It all started with an apple box of assorted parts.

The parts belonged to a 1912 Thiem motorcycle, and when Kieth Kalanquin first saw them he knew he wanted to someday bring the machine back to life. It took 20 years of restoration, but he brought the restored motorcycle back to Ellensburg for the first time since 1968 to display at a family reunion Sunday.

When Kalanquin and his wife, Arlene, went to visit her parents’ home in Ellensburg one summer day in 1968, her father Frank Stowe was doing some repairs to a side porch. Under the porch at the home off Wilson Creek Road was the apple box. The box and parts, which clearly belonged to a motorcycle, were destined for the scrap heap, but Kalanquin told his father-in-law he was interested in bringing them home.

Kalanquin believes the motorcycle had been in a wreck, and that the original owners may have tried to have it fixed to no avail. He speculated other reasons may have contributed to the cycle’s placement under the porch.

“Maybe the owner was drafted and never came back from World War I,” he said. “Who knows.”

Kalanquin, who is a retired Boeing engineer, kept the box in storage until he retired. In 1992 he embarked on the restoration project, trading parts and making contacts all over the country, and even as far as Europe to complete the task.

Due to the rarity of the motorcycles, Kalanquin had to be both intrepid and creative in his search for information and parts to embark on the restoration. He took out an ad in a motorcycle enthusiast magazine. He and Arlene traveled the country attending motorcycle swap meets. Enthusiasts he met through clubs and meets helped put him in touch with people that had parts he needed or could make copies of them.

The project came together one piece at a time. A motor came from Illinois with a carburetor from Ontario, Canada. Kalanquin acquired a hub from Ohio, and wheels from Michigan. Parts he had from the apple box were sent all over the country to be restored. Kalanquin estimates he spent approximately $20,000 on the project.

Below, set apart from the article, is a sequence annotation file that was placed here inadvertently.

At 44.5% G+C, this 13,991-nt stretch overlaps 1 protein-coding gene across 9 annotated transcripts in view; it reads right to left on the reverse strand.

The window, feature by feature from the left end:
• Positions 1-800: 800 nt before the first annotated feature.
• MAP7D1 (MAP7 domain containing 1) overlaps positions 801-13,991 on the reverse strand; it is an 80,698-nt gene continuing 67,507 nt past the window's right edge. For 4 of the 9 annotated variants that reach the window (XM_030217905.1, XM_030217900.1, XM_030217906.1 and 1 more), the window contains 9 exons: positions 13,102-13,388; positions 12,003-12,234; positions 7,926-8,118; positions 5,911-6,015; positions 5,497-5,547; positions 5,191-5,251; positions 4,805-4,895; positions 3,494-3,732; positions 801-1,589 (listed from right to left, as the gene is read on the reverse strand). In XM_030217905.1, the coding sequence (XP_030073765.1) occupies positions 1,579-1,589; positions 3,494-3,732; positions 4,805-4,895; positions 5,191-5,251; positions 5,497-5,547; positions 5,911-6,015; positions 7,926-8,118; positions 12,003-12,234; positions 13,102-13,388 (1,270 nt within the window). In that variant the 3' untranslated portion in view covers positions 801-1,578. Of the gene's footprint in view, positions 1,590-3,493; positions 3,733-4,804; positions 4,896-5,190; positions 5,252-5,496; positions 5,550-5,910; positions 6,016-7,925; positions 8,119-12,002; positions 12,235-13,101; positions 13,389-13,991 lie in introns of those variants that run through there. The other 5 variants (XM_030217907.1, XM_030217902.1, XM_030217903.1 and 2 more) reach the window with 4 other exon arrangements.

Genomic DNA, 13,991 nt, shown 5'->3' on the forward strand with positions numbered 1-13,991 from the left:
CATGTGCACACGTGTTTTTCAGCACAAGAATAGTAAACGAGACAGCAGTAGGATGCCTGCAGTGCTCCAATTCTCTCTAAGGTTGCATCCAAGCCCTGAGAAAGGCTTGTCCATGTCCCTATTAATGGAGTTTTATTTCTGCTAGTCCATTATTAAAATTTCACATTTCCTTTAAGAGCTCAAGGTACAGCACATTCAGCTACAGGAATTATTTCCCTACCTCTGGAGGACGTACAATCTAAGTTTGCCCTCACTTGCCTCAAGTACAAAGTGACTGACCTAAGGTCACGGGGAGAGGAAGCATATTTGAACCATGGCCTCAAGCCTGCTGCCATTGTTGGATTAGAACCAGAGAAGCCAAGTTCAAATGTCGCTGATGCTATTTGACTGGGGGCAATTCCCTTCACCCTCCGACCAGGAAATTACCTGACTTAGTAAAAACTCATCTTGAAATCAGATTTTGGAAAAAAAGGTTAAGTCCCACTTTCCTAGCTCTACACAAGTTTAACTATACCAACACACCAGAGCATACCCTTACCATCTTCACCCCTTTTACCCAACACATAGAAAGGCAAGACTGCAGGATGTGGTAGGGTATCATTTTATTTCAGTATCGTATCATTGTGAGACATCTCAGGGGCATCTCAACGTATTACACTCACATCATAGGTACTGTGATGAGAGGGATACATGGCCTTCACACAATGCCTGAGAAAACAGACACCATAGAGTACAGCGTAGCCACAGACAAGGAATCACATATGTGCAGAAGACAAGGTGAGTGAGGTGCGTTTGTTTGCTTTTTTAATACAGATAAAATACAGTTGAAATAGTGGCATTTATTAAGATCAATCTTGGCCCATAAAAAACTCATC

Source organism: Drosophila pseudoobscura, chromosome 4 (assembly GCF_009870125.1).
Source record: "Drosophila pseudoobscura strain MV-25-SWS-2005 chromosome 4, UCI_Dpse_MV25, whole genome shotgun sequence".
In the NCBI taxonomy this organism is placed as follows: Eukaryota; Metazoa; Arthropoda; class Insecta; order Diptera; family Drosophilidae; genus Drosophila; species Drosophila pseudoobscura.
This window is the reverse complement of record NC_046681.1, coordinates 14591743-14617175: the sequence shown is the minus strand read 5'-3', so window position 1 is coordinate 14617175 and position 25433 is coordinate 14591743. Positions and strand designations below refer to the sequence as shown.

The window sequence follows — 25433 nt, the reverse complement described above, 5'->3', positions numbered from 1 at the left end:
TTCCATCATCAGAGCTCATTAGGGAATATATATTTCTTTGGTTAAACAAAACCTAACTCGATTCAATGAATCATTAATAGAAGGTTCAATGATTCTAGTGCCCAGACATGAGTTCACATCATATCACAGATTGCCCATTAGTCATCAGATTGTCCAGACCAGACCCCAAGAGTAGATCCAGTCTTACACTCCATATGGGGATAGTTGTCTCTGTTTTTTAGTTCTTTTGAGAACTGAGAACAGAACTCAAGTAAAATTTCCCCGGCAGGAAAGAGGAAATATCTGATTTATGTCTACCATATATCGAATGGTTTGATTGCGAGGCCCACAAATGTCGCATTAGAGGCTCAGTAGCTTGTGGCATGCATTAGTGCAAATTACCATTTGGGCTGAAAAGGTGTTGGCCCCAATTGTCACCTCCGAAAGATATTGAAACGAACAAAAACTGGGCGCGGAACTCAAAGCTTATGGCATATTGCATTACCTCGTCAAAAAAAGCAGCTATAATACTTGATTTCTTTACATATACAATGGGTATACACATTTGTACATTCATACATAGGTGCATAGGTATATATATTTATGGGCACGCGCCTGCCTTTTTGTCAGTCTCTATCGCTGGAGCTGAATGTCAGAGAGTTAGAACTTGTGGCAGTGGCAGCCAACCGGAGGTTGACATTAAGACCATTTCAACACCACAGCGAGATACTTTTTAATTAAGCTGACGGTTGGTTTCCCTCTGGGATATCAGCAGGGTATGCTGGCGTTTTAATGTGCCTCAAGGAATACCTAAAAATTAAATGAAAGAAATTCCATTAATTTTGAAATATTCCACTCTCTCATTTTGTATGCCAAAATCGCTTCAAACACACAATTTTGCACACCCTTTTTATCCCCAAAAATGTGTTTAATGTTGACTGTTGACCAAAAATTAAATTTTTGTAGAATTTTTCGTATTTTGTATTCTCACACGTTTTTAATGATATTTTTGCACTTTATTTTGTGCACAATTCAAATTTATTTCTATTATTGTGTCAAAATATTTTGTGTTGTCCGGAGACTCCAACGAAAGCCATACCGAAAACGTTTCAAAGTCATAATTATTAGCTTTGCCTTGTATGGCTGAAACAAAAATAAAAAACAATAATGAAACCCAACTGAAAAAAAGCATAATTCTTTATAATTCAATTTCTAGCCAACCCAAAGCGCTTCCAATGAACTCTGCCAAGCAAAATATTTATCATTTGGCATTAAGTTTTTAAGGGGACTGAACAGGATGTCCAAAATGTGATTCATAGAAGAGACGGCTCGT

According to the Smithsonian Postal Museum, Fred Joerns and Edward Thiem first began building motorcycle engines as attachments for bicycles in St. Paul, Minnesota, in 1900. They were the first to do so in that city.

Kalanquin displayed the motorcycle in shows after completing the restoration, but eventually found more enjoyment in riding it in parades and around town.

Kalanquin is confident that his motorcycle is the one in a picture taken in 1916 of motorcycles in the snow in Ellensburg which can be seen in the lobby at the Palace Café. His is third from the right. He said the front fork of the motorcycles are identical and that the cycles were so rare even at the time that multiple examples in a town as small as Ellensburg would be highly unlikely.

Kalanquin said the motorcycle is worth approximately $60,000, and he plans on passing it down to his family. He said the reason he was inspired to complete the restoration was because of his love for riding motorcycles as a teenager. He still has the motorcycle he had in those days. He also said the completeness of the parts in the apple box compelled him to take on the project.

“I just enjoy doing that kind of thing,” he said.

Kalanquin said he couldn’t have completed the project with the help and support from his wife.

Arlene says they still have the apple box.


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